7. If the load is acting on the structure’s eccentric axis/surface select the Apply on the eccentric axis/surface option in the Default settings.

Ordinary, Variable Surface Load

Linearly variable surface loads can be defined with Surface load command. Three intensity values define the linearly variable load as a “skew plane”.

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Figure: Variable surface loads

Definition steps

  1. Define first a constant surface load with the required direction and geometry as written at Constant Surface Load.
  2. Use the 1583333830011-274.png Variable intensity tool of the Surface load command.
  3. Set the new intensity values (q1, q2 and q3). If you inactivate the arrows ( 1583333837352-333.png  ) next to the value fields, you can type different values by the q fields.
  4. Select the constant surface load that you would like to modify being variable.
  5. Give the position of the intensity values. You may click outside the surface load’s action plane too.

Optional steps for constant/variable surface loads

  1. Place a hole/opening in a surface load. Use the 1583334601585-640.png  Hole tool of the Surface load.
  2. Modify the load properties (the host load case, intensity values, “intensity mode”) with the 1583334625115-540.png  Properties tool of the Surface load tool palette.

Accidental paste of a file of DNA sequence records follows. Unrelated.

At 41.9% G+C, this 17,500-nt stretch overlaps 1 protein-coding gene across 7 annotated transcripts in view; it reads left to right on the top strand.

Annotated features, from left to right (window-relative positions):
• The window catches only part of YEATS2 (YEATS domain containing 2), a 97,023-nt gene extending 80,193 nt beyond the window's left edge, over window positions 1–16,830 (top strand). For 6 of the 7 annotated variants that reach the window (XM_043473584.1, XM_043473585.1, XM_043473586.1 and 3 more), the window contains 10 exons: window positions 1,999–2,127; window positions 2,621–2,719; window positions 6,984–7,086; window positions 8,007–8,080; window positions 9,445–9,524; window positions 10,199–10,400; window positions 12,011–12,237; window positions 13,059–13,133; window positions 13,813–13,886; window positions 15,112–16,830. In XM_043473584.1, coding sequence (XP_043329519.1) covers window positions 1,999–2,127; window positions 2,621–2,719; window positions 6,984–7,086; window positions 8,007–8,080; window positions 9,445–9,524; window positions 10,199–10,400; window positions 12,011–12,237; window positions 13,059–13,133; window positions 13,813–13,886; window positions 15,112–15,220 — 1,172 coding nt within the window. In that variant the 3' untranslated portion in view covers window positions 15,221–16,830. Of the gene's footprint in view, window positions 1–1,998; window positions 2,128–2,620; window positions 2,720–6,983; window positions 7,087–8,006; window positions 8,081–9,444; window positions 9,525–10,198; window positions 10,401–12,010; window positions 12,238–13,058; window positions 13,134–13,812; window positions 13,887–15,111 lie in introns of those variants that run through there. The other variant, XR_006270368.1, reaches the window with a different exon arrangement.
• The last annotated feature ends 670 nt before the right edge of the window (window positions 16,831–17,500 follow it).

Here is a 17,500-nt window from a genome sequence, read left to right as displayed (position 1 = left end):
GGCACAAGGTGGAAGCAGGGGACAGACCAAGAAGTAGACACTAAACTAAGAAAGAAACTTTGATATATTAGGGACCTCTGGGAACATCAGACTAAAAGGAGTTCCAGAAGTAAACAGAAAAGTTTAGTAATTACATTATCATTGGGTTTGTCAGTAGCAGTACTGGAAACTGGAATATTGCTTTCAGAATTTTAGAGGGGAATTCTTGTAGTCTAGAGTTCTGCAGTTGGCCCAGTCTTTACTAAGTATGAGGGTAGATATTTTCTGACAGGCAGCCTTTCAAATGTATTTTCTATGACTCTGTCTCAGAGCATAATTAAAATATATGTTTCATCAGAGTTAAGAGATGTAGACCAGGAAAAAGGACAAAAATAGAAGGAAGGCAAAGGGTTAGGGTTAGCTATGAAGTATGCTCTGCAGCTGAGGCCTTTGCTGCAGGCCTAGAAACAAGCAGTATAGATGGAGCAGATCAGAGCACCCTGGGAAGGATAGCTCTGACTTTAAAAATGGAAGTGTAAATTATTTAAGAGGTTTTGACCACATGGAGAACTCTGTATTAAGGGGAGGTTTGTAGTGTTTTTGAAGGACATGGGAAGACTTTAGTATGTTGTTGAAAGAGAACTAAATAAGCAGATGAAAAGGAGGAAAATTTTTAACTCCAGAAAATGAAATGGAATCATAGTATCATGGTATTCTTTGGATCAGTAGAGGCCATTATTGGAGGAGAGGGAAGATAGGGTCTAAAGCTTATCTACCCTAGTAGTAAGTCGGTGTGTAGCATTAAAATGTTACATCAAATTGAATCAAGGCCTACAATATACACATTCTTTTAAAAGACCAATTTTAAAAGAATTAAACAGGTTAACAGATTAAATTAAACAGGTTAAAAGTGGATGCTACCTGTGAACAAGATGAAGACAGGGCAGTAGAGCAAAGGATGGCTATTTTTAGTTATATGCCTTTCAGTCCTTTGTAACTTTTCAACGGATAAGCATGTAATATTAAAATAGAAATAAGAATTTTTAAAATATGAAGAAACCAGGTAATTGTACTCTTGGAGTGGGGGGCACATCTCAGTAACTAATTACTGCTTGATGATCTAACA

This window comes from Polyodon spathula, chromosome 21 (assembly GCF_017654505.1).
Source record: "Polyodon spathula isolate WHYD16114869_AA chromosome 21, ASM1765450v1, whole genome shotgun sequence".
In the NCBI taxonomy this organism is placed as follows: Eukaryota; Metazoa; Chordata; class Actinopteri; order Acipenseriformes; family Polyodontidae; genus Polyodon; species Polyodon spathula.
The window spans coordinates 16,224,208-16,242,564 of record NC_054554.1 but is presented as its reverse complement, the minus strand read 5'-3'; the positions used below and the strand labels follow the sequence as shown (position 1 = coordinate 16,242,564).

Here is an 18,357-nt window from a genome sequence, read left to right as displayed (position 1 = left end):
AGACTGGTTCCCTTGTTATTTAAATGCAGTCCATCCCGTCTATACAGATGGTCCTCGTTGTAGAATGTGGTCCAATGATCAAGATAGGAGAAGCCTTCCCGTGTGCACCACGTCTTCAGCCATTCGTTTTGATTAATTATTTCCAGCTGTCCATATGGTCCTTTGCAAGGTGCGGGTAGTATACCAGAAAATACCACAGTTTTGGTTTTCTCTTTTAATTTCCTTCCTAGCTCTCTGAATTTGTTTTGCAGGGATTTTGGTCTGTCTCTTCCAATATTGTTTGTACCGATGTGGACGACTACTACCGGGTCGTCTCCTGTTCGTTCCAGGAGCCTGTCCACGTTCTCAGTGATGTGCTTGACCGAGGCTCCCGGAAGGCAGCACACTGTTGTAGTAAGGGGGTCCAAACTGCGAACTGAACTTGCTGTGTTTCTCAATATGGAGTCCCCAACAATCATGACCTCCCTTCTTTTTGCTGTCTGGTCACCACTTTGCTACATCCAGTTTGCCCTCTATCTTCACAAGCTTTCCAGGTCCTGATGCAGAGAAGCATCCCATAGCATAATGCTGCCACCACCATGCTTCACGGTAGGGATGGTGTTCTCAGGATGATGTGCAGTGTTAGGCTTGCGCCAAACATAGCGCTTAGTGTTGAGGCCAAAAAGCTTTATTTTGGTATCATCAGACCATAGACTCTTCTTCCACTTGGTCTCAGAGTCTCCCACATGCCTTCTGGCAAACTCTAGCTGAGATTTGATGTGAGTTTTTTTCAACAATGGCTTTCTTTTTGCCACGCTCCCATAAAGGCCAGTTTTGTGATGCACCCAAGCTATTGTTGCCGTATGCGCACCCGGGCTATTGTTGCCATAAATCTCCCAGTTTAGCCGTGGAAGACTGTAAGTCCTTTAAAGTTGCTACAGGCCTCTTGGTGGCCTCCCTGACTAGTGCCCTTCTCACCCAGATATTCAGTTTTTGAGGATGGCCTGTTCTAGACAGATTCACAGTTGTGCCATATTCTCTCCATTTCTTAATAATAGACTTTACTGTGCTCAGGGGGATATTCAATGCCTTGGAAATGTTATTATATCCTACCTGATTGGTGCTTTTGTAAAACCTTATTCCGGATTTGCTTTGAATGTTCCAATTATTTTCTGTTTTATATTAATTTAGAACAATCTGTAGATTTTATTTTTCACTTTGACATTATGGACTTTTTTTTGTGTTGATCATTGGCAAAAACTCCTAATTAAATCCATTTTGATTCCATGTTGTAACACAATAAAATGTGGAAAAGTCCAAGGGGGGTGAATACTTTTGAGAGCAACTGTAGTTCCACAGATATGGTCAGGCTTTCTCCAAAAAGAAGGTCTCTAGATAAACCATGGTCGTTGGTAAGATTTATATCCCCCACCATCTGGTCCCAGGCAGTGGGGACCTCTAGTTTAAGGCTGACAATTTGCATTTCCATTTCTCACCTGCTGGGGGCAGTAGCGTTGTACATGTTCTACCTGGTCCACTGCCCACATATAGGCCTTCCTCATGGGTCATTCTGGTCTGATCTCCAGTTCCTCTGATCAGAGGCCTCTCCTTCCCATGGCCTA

3. Modify the load direction with the editing tools (Editing Loads).
  4. Information (the resultant force value and the position of its action point) about a selected surface load can be inquired with the 1583334637099-509.png  Info tool. A drawing point can be placed in the resultant’s action point, if needed.
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    Figure: The resultant force value and position calculated by Info tool
  5. Set the display settings of the load (Load Display Settings).

Soil/hydrostatic pressure

Soil/Hydrostatic pressure-like load can be defined in a convenient way by choosing “Soil/Hydrostatic pressure” option.

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The load intensities are automatically calculated based on three user-defined values:

  • z0: the surface level of soil/water (on the global Z axis)
  • q0: the intensity of load at the surface level
  • qh: the increment of load intensity (along the global Z axis)

The intensity of the load at a certain point of an element is calculated with the formula below:

                                                        q=q0+(z0-z)∙qh                                                                       (2.1)

                             q: the intensity of the load at the particular point

                             z: the Z coordinate of the point

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The direction of the soil/hydrostatic pressure load can be determined either in the same way as in case of the ordinary surface load.

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For the fastest and easiest load definition it is recommended to use the Object’s local system option with the “Direction is parallel with the local z’ axis” mode.

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Created by Fredrik Lagerström on 2020/04/02 17:43